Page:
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Wind farm plan in the pipeline for Bottlehill site

A Canadian company has commenced pre-application consultations with An Bord Pleanála with a view to developing a wind farm on part of the mothballed ‘super dump’ at Bottlehill.

Brookfield Renewable (Ireland) Ltd has lodged a proposal, in conjunction with Coillte, with the board for a development consisting of up to 27 wind turbines with associated substation compounds, battery storage units with ancillary and electrical infrastructure at Knockdoorty, Glannasack.

Developed at a cost of €48 million, the Bottlehill landfill facility was initially scheduled to open in 2010.

However, Cork County Council deemed it to be economically unviable due to a surplus of landfill space in Cork, combined with an increase in EU levies on landfill. This left the authority with a massive financial headache with the council shelling thousands of euros each year to maintain the site.

In March of last year the council confirmed discussions were at an advanced stage with Brookfield Renewable to take over a portion of the site for a wind farm. It was one of a number of bids being considered for the site after the council issued a call for proposals through the Office Journal of the European Union.

At the time Louis Duffy, head of the council’s environment directorate, said full details of any development including the number, type and layout of the turbines, would be determined through a public consultation process between local residents, stakeholders and Brookfield Renewable.

It was also understood that Brookfield Renewable had also commenced discussions with adjoining landowners, including Coillte, in relation to potential energy related projects in the wider area outside of the landfill site.

The Planning and Development (Strategic Infrastructure) Act 2006, provides for applications for permission/approval for specified private and public strategic infrastructure developments to be made directly to the board. These generally relate to major energy, transport, environmental and health projects.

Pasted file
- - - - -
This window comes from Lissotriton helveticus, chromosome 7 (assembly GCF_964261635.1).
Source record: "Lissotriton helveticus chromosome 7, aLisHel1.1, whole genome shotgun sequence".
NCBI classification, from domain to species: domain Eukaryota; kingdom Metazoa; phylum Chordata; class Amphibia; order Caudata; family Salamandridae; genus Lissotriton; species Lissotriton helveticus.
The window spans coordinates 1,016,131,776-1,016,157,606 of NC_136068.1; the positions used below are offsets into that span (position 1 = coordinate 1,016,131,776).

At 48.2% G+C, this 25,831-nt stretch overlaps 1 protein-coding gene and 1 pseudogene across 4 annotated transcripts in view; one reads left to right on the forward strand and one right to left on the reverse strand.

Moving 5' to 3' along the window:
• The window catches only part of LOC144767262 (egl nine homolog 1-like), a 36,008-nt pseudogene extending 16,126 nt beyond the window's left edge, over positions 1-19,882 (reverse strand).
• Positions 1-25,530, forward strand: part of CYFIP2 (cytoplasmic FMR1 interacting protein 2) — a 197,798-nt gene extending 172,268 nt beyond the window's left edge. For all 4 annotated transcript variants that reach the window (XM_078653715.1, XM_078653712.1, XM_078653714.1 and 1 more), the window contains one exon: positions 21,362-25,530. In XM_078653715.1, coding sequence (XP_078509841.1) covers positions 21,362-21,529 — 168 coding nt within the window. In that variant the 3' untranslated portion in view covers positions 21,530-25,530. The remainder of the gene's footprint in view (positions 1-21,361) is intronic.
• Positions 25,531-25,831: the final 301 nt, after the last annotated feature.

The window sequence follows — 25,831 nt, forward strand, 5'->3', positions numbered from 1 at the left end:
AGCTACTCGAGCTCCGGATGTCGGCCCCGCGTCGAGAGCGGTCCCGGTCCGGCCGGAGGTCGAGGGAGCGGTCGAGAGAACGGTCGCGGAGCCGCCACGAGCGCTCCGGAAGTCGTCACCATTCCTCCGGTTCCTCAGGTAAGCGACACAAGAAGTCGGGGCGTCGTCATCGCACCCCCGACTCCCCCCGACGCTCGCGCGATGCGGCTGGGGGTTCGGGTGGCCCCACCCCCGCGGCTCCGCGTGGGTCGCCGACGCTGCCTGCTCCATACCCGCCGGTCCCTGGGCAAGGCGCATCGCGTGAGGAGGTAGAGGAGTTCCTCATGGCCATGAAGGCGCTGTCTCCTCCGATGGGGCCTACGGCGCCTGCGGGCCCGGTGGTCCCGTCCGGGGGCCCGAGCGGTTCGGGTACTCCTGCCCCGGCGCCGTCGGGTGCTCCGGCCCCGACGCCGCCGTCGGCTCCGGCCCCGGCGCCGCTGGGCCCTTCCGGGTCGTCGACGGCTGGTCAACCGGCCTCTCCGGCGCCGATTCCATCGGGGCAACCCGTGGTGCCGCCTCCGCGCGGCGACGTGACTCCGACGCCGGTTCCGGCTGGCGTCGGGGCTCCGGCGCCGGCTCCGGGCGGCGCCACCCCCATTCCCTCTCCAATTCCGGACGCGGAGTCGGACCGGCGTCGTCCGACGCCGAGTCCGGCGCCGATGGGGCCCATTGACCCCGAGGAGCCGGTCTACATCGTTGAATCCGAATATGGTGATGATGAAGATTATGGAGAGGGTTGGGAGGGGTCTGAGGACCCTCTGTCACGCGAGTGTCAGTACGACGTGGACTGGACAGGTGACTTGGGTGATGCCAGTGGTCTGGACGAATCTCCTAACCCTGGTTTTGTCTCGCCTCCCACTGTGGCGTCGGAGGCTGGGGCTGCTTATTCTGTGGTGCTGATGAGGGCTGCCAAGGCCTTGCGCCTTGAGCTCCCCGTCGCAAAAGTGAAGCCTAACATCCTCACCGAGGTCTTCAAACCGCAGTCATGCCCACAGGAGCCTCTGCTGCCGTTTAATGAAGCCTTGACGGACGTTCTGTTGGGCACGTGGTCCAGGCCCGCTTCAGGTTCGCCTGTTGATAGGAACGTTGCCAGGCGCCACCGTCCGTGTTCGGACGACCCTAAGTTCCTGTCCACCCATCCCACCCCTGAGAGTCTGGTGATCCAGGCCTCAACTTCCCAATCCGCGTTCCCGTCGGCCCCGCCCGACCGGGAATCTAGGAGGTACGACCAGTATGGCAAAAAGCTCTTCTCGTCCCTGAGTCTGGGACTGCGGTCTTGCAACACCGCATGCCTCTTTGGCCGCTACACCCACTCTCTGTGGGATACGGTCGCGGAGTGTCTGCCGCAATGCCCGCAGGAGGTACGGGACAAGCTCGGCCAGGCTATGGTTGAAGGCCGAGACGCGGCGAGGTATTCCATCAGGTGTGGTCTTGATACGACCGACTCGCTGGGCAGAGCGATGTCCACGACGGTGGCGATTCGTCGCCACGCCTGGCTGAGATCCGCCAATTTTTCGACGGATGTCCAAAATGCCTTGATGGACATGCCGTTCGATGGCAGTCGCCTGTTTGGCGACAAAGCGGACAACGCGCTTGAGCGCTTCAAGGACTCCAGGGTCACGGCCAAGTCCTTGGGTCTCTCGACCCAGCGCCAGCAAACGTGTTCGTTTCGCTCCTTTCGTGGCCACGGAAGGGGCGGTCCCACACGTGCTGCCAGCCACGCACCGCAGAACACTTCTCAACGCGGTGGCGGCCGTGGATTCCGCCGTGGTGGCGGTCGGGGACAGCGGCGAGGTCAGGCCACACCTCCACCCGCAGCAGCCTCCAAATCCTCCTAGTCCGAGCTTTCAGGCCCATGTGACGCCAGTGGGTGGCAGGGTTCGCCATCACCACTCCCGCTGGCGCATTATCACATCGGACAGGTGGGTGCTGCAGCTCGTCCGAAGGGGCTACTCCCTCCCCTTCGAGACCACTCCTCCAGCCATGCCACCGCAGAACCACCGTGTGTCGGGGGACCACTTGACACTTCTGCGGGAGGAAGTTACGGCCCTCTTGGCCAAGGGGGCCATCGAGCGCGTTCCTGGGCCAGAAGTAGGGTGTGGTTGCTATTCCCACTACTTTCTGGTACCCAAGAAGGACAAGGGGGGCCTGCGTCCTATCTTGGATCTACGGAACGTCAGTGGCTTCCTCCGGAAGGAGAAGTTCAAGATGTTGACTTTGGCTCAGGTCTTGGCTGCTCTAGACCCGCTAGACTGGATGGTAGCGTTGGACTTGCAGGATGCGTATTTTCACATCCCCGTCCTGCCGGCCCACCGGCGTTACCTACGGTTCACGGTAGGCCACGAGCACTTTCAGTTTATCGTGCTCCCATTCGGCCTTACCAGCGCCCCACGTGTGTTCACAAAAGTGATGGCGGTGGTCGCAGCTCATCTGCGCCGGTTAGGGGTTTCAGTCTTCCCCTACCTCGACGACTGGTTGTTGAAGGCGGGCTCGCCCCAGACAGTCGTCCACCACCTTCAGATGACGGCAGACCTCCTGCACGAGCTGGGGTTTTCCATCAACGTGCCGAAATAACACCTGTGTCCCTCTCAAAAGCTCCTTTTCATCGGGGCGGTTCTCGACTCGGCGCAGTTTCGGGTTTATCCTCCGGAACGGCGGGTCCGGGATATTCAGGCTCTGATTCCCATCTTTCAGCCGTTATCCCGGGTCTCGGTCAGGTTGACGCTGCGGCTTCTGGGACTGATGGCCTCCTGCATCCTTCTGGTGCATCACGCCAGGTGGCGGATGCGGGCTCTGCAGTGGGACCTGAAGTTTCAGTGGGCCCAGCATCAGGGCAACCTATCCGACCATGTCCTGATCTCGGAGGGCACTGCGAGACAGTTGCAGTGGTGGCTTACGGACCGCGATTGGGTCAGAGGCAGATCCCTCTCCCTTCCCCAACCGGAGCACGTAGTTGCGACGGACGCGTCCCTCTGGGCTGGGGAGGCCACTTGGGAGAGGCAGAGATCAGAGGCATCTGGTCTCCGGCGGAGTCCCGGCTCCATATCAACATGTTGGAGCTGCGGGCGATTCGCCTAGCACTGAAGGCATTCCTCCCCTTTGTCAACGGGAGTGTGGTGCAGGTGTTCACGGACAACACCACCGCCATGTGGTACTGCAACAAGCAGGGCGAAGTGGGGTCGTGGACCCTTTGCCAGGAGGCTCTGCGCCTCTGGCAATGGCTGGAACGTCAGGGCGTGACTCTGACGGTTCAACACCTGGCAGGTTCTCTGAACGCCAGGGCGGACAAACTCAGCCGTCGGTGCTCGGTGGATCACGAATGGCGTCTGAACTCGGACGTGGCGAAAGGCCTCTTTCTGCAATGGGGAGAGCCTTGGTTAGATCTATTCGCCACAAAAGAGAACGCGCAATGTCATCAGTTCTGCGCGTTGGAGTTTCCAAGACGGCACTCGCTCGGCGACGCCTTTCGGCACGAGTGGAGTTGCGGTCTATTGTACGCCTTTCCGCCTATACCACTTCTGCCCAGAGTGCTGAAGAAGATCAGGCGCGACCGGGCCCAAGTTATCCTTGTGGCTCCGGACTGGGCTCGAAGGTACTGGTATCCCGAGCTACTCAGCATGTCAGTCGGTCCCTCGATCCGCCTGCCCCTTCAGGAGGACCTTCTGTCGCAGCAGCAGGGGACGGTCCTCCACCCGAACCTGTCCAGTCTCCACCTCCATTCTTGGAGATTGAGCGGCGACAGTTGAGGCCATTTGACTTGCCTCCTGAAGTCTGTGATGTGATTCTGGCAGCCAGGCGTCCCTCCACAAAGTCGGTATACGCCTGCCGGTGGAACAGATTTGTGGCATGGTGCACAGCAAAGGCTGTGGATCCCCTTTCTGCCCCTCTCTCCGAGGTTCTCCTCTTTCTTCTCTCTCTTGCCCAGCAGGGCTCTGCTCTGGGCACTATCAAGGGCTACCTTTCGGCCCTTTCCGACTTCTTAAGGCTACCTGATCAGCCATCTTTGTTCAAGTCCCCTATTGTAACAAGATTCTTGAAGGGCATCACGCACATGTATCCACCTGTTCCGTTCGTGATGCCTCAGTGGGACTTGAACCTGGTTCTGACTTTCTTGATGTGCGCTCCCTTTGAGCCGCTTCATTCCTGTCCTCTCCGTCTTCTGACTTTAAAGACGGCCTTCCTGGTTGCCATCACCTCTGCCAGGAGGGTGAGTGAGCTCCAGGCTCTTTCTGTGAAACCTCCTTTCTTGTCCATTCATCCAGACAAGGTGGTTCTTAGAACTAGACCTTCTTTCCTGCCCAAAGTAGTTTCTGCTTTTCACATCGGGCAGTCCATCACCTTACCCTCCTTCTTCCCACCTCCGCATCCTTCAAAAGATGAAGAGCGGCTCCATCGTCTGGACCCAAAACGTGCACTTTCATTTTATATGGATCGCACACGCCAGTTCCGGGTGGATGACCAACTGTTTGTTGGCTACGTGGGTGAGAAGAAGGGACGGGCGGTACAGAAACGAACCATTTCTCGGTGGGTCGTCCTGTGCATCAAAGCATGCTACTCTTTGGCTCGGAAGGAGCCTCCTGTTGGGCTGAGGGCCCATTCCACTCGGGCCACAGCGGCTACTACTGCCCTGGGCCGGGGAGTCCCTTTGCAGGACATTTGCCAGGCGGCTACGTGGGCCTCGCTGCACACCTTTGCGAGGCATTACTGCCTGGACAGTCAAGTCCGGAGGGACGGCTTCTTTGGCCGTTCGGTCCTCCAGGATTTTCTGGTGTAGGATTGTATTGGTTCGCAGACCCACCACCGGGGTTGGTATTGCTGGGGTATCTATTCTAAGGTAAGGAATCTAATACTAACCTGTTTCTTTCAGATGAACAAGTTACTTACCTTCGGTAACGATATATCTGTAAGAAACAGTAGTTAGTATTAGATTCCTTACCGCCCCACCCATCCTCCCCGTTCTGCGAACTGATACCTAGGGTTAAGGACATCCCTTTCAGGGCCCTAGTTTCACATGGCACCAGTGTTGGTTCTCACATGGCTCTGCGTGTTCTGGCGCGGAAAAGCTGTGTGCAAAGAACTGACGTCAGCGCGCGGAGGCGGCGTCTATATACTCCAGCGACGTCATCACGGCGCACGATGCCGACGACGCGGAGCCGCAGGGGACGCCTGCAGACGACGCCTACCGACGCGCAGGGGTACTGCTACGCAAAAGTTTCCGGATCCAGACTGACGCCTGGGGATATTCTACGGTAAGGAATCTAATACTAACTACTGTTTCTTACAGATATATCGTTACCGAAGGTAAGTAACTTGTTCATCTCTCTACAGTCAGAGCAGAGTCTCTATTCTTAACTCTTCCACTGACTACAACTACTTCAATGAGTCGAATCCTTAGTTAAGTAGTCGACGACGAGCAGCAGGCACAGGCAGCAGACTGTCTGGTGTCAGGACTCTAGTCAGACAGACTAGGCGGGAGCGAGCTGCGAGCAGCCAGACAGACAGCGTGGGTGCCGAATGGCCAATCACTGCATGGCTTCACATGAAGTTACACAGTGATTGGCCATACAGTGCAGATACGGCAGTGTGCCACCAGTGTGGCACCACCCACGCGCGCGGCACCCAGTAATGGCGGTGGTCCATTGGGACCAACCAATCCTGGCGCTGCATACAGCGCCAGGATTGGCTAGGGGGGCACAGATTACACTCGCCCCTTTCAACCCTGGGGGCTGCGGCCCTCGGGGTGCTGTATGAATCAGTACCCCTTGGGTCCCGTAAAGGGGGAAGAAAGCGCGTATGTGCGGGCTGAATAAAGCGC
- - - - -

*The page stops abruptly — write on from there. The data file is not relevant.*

The provisions of the act provide for pre-application consultations and the discretionary scoping of the Environmental Impact Assessment Report (EIAR) prior to the formal lodging of a planning application with An Bord Pleanála.

It is not yet known when a planning application for the wind farm will be formally lodged.

Speaking to The Corkman this week, Mr Duffy said that as such, the authority was a step away from the planning process but would welcome any use of the site that would generate income for the council.

He said the Bottlehill facility was originally designed in such a way that it had a peripheral area away from landfill activity for the development of projects that could work hand in hand with it.

“As such, the wind farm would take up approximately 25% of our site, with the remainder of it on adjacent lands. We invested heavily in infrastructure for waste management at Bottlehill and while we have not yet discussed financial terms for the use of our land, we would welcome a reasonable return from any development there,” said Mr Duffy.

“We would not be going ahead with the project if it did not bring some value for money to the council,” he added.

Mr Duffy said this could be the first of a number of new developments at the Bottlehill site.

“A number of projects have been brought to us. We will see if this wind farm goes ahead without compromising the site before making decisions on progressing any future projects there,” he said.